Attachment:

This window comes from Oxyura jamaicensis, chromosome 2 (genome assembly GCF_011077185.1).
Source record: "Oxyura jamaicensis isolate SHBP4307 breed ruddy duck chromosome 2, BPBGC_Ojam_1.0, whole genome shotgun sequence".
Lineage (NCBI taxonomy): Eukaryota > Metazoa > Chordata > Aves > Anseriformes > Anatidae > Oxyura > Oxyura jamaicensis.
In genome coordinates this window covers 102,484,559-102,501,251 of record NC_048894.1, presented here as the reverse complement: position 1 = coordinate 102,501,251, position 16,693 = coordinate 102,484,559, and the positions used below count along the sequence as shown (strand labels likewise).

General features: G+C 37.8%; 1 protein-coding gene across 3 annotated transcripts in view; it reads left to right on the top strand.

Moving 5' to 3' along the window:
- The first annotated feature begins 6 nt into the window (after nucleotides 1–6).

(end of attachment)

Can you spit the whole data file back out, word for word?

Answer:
This window comes from Oxyura jamaicensis, chromosome 2 (genome assembly GCF_011077185.1).
Source record: "Oxyura jamaicensis isolate SHBP4307 breed ruddy duck chromosome 2, BPBGC_Ojam_1.0, whole genome shotgun sequence".
Lineage (NCBI taxonomy): Eukaryota > Metazoa > Chordata > Aves > Anseriformes > Anatidae > Oxyura > Oxyura jamaicensis.
In genome coordinates this window covers 102,484,559-102,501,251 of record NC_048894.1, presented here as the reverse complement: position 1 = coordinate 102,501,251, position 16,693 = coordinate 102,484,559, and the positions used below count along the sequence as shown (strand labels likewise).

General features: G+C 37.8%; 1 protein-coding gene across 3 annotated transcripts in view; it reads left to right on the top strand.

Moving 5' to 3' along the window:
- The first annotated feature begins 6 nt into the window (after nucleotides 1–6).